More than 100 killed in Israel’s offensive on Gaza

U.N. high commissioner for human rights calls on Israel to abide by international law

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Israel killed 14 more Palestinians on Friday in the fourth day of its military offensive on Gaza, raising the death toll in the blockaded enclave to 103, most of them civilians, according to Palestinians officials.

Israel said the offensive is meant to end cross-border rocket attacks that intensified last month after its forces arrested hundreds of activists from Hamas following the abduction there of three Jewish teenagers who were later found killed. A Palestinian youth was reportedly burned alive in Jerusalem in a suspected Israeli revenge attack.

“Terrorists in Gaza made a grave mistake by attacking the people of Israel. They are bringing disaster upon themselves,” army Chief-of-Staff Lt.-Gen. Benny Gantz said in a statement posted on Twitter on Friday.

Amid growing international outcry over the civilian rising civilian casualties among Palestinians in Gaza, they Israel army issued a statement saying: “When houses are used for military purposes, they may become legitimate military targets under international law.”

Navi Pillay, the U.N. high commissioner for human rights, had called on the Israeli military to abide by international law.

“We have received deeply disturbing reports that many of the civilian casualties, including of children, occurred as a result of strikes on homes,” Pillay said. “Such reports raise serious doubt about whether the Israeli strikes have been in accordance with international humanitarian law and international human rights law.”

Pillay said she's seen for herself in Gaza how traumatic the airstrikes and rocket attacks are for civilians, particularly children. Her office said civilians bear the brunt of the conflict now - and all sides must refrain from launching attacks or putting military weapons in densely populated areas.

“Israel, Hamas, and Palestinian armed groups in Gaza have been down this road before, and it has led only to death, destruction, distrust and a painful prolongation of the conflict,” Pillay said.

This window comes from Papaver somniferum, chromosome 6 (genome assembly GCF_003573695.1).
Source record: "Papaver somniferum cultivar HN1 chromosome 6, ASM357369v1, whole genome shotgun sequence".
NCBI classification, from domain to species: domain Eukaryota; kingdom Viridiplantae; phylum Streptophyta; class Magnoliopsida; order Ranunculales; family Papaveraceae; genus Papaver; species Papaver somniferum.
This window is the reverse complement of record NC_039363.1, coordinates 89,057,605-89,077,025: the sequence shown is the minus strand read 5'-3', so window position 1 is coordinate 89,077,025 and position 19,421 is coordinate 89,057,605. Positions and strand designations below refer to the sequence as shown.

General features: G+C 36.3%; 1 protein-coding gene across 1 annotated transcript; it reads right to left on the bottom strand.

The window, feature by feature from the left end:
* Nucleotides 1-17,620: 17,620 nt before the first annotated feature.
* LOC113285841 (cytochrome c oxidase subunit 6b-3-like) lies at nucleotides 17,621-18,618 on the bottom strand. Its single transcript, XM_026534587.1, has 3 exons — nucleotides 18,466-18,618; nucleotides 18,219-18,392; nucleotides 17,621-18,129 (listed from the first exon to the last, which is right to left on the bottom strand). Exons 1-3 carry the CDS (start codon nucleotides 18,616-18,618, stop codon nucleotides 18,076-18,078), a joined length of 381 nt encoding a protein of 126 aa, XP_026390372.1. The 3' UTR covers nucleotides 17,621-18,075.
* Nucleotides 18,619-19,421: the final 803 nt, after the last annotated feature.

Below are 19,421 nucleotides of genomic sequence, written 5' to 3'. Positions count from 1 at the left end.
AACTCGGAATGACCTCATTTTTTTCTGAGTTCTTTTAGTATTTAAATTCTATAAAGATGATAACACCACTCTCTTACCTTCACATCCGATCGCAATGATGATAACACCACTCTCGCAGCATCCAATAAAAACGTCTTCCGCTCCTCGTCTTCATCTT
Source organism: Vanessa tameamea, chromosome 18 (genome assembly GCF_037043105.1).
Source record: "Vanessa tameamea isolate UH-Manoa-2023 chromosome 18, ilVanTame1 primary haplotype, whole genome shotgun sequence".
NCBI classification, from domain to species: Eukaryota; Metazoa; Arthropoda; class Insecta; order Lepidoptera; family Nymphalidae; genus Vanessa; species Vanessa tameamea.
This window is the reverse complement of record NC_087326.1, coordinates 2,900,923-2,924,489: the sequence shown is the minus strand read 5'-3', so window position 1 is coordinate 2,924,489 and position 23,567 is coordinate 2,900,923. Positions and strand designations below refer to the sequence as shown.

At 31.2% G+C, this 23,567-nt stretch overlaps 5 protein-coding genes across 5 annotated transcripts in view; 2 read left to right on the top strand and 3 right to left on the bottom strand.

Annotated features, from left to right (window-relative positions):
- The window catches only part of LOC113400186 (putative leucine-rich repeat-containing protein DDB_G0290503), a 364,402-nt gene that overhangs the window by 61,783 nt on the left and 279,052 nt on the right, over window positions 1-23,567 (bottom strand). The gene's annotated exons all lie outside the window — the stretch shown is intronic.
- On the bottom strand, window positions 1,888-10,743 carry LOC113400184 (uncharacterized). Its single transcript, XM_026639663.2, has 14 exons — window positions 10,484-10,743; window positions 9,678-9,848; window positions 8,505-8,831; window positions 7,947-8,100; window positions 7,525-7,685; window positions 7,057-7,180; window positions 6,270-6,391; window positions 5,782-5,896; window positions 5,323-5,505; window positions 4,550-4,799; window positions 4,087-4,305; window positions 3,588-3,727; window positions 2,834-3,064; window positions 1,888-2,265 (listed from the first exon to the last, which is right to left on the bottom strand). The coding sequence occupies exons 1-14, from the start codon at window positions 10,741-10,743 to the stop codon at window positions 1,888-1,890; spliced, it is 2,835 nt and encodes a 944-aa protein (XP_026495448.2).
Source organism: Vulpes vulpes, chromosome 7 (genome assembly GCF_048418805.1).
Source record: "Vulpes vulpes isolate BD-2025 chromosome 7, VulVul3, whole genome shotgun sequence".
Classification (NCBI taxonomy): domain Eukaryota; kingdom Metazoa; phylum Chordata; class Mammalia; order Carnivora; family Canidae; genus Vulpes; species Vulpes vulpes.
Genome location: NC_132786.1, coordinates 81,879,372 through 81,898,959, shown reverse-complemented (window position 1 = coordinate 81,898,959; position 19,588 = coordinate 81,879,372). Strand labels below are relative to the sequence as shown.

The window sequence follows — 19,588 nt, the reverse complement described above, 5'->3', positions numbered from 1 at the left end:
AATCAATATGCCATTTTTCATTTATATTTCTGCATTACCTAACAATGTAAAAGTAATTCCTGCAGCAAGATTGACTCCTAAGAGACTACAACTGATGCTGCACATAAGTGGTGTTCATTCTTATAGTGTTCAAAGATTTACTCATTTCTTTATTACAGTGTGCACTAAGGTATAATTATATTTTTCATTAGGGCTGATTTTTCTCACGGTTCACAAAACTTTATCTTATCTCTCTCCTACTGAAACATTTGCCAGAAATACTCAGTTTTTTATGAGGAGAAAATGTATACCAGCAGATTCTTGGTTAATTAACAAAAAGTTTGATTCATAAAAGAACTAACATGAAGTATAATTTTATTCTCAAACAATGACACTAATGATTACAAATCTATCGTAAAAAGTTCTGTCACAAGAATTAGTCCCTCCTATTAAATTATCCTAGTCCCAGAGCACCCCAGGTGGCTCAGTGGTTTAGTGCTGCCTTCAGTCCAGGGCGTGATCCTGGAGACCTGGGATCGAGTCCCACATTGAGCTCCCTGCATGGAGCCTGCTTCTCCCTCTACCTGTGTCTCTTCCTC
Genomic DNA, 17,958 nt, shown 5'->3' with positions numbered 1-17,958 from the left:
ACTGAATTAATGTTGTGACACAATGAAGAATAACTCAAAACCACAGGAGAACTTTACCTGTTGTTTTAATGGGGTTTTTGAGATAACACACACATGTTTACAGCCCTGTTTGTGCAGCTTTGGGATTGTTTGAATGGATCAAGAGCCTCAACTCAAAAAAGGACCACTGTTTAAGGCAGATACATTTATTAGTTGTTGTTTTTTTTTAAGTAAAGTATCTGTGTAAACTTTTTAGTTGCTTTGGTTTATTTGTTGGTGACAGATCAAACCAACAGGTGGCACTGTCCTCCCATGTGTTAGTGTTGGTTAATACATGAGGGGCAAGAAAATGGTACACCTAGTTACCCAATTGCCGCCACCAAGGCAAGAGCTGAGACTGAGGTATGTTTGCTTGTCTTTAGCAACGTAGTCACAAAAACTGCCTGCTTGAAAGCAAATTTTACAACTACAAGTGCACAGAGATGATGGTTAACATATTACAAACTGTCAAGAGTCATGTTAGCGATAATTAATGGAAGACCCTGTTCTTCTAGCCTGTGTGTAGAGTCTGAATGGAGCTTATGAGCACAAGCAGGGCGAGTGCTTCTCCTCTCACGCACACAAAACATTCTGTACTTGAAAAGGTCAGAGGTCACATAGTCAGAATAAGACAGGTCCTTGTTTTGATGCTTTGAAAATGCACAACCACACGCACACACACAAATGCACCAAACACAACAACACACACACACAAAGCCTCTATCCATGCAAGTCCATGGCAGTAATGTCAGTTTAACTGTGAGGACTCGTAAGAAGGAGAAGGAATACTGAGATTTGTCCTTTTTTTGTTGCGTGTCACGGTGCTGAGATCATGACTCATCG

Israel's military commander Gantz said his forces were ready to act as needed - an indication of a readiness to send in tanks and other ground troops, as Israel last did for two weeks in early 2009.

“We are in the midst of an assault and we are prepared to expand it as much as is required,
to wherever is required, with whatever force will be required and for as long as will be required,” Gantz told reporters.

Some 20,000 reservists have already been mobilized, the army said.

Prime Minister Benjamin Netanyahu said Israel has attacked more than 1,000 targets during the four-day-old offensive militants and that “there are still more to go.”

In remarks to reporters, he said he saw no international pressure on Israel to halt its campaign.

He also would not rule out the possibility of expanding the campaign of mostly aerial attacks into a ground war in Gaza, answering when asked whether such a move was possible that “we are weighing all possibilities and preparing for all possibilities.”

Hamas's armed wing said it would fire rockets at Tel Aviv's Ben-Gurion international airportand warned airlines not to fly to Israel's main gateway to the world.

The rocket salvoes by the hardline movement and its allies, some striking more than 100 km (60 miles) from Gaza, have killed no one so far, due in part to interception by Israel's partly-U.S. funded Iron Dome aerial defense system.

Western-backed President Mahmoud Abbas, who is based in the West Bank and agreed a power-sharing deal with Hamas in April after years of feuding, called for international help:

“The Palestinian leadership urges the Security Council to quickly issue a clear condemnation of this Israeli aggression and impose a commitment of a mutual ceasefire immediately,” he said.

After the failure of the latest U.S.-brokered peace talks with Israel, Abbas's accord with Hamas angered Israel.

[With Reuters and AFP]

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